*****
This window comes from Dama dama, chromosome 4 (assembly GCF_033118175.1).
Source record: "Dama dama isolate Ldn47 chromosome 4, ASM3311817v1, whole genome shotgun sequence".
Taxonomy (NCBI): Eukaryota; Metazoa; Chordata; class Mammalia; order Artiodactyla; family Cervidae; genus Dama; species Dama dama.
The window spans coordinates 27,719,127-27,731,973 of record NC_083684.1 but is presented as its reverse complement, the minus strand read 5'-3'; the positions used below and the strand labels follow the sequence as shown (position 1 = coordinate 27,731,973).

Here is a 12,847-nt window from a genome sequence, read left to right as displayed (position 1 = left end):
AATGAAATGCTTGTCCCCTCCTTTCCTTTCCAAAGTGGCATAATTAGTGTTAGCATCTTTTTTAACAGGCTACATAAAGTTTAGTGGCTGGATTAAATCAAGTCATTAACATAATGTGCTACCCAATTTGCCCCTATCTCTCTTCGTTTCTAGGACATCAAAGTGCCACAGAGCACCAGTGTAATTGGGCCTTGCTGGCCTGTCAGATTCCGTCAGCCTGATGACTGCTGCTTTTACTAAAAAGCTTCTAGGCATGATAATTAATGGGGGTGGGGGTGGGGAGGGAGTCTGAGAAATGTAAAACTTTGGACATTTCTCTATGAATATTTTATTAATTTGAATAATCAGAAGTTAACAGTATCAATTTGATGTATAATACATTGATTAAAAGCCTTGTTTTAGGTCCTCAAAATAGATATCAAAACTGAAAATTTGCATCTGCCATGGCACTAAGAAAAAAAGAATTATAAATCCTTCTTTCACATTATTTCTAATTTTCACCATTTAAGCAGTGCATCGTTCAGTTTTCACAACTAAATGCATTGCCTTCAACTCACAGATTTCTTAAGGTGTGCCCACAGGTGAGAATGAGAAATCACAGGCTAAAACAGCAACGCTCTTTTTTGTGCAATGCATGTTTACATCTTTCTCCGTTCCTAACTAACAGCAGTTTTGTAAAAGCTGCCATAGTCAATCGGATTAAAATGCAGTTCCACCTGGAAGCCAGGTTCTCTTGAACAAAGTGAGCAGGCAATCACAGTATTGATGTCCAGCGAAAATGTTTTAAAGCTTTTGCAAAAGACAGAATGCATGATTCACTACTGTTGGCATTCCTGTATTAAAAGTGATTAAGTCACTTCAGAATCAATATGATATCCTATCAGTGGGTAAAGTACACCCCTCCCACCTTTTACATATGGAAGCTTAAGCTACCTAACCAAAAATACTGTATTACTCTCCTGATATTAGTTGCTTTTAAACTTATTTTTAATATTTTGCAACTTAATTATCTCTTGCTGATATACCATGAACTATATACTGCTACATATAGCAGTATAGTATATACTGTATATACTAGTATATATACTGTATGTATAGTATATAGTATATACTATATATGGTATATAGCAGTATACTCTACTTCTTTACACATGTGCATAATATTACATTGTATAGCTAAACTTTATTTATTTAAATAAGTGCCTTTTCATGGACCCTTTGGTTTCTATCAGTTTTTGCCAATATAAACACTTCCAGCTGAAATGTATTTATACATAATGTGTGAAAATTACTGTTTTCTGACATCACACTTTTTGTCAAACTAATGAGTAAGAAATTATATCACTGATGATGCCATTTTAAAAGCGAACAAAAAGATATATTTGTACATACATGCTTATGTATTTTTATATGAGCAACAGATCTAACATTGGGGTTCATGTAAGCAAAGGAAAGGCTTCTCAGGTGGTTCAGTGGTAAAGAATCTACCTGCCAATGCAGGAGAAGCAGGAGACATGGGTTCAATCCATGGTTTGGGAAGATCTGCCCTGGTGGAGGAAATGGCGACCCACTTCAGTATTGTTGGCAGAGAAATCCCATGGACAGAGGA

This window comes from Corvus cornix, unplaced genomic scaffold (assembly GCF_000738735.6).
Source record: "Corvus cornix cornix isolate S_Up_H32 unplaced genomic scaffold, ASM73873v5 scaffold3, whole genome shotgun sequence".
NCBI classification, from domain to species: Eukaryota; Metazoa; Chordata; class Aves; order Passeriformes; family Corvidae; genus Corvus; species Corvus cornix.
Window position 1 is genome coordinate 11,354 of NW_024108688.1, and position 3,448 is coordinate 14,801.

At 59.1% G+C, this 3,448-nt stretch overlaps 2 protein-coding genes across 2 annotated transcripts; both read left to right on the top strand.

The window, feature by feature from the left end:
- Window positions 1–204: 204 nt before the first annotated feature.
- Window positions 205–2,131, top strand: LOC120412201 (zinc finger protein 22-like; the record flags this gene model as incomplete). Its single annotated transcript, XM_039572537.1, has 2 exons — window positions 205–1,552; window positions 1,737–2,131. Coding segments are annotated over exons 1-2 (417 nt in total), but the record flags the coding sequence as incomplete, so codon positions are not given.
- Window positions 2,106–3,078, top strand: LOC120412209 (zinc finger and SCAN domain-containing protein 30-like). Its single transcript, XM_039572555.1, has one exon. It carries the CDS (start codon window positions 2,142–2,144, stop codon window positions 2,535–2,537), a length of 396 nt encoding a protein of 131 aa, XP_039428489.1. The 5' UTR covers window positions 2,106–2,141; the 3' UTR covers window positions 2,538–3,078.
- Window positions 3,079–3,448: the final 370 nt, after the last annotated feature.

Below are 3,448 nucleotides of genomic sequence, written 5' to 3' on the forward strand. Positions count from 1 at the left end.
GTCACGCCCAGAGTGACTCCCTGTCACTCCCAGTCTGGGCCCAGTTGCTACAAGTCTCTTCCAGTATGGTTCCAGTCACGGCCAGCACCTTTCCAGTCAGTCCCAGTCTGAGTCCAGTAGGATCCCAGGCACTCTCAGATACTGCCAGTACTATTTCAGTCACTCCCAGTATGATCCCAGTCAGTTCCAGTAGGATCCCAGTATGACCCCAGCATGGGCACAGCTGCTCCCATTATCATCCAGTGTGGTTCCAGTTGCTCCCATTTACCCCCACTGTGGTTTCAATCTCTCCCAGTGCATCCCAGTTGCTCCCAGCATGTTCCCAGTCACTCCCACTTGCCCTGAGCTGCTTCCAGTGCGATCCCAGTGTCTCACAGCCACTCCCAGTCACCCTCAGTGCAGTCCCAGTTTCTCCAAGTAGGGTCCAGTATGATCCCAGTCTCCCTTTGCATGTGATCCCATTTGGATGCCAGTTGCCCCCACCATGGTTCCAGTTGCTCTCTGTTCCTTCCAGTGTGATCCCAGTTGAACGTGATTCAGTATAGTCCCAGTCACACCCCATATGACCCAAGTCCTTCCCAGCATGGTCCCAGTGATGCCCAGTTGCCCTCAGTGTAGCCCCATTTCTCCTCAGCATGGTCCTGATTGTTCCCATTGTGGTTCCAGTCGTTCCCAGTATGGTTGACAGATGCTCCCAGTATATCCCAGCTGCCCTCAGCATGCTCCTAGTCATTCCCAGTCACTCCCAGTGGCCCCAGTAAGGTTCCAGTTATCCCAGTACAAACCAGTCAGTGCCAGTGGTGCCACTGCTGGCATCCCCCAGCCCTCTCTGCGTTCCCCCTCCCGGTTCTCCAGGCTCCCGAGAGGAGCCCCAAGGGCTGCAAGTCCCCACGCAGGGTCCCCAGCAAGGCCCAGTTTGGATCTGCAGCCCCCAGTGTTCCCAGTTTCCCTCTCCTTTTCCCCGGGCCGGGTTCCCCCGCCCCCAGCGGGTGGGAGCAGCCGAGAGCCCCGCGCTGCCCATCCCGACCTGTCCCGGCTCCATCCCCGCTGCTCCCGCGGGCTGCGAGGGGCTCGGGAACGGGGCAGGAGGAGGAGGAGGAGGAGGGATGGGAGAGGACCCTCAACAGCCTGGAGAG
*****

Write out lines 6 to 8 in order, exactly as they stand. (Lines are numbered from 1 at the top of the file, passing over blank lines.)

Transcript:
AATGAAATGCTTGTCCCCTCCTTTCCTTTCCAAAGTGGCATAATTAGTGTTAGCATCTTTTTTAACAGGCTACATAAAGTTTAGTGGCTGGATTAAATCAAGTCATTAACATAATGTGCTACCCAATTTGCCCCTATCTCTCTTCGTTTCTAGGACATCAAAGTGCCACAGAGCACCAGTGTAATTGGGCCTTGCTGGCCTGTCAGATTCCGTCAGCCTGATGACTGCTGCTTTTACTAAAAAGCTTCTAGGCATGATAATTAATGGGGGTGGGGGTGGGGAGGGAGTCTGAGAAATGTAAAACTTTGGACATTTCTCTATGAATATTTTATTAATTTGAATAATCAGAAGTTAACAGTATCAATTTGATGTATAATACATTGATTAAAAGCCTTGTTTTAGGTCCTCAAAATAGATATCAAAACTGAAAATTTGCATCTGCCATGGCACTAAGAAAAAAAGAATTATAAATCCTTCTTTCACATTATTTCTAATTTTCACCATTTAAGCAGTGCATCGTTCAGTTTTCACAACTAAATGCATTGCCTTCAACTCACAGATTTCTTAAGGTGTGCCCACAGGTGAGAATGAGAAATCACAGGCTAAAACAGCAACGCTCTTTTTTGTGCAATGCATGTTTACATCTTTCTCCGTTCCTAACTAACAGCAGTTTTGTAAAAGCTGCCATAGTCAATCGGATTAAAATGCAGTTCCACCTGGAAGCCAGGTTCTCTTGAACAAAGTGAGCAGGCAATCACAGTATTGATGTCCAGCGAAAATGTTTTAAAGCTTTTGCAAAAGACAGAATGCATGATTCACTACTGTTGGCATTCCTGTATTAAAAGTGATTAAGTCACTTCAGAATCAATATGATATCCTATCAGTGGGTAAAGTACACCCCTCCCACCTTTTACATATGGAAGCTTAAGCTACCTAACCAAAAATACTGTATTACTCTCCTGATATTAGTTGCTTTTAAACTTATTTTTAATATTTTGCAACTTAATTATCTCTTGCTGATATACCATGAACTATATACTGCTACATATAGCAGTATAGTATATACTGTATATACTAGTATATATACTGTATGTATAGTATATAGTATATACTATATATGGTATATAGCAGTATACTCTACTTCTTTACACATGTGCATAATATTACATTGTATAGCTAAACTTTATTTATTTAAATAAGTGCCTTTTCATGGACCCTTTGGTTTCTATCAGTTTTTGCCAATATAAACACTTCCAGCTGAAATGTATTTATACATAATGTGTGAAAATTACTGTTTTCTGACATCACACTTTTTGTCAAACTAATGAGTAAGAAATTATATCACTGATGATGCCATTTTAAAAGCGAACAAAAAGATATATTTGTACATACATGCTTATGTATTTTTATATGAGCAACAGATCTAACATTGGGGTTCATGTAAGCAAAGGAAAGGCTTCTCAGGTGGTTCAGTGGTAAAGAATCTACCTGCCAATGCAGGAGAAGCAGGAGACATGGGTTCAATCCATGGTTTGGGAAGATCTGCCCTGGTGGAGGAAATGGCGACCCACTTCAGTATTGTTGGCAGAGAAATCCCATGGACAGAGGA

This window comes from Corvus cornix, unplaced genomic scaffold (assembly GCF_000738735.6).
Source record: "Corvus cornix cornix isolate S_Up_H32 unplaced genomic scaffold, ASM73873v5 scaffold3, whole genome shotgun sequence".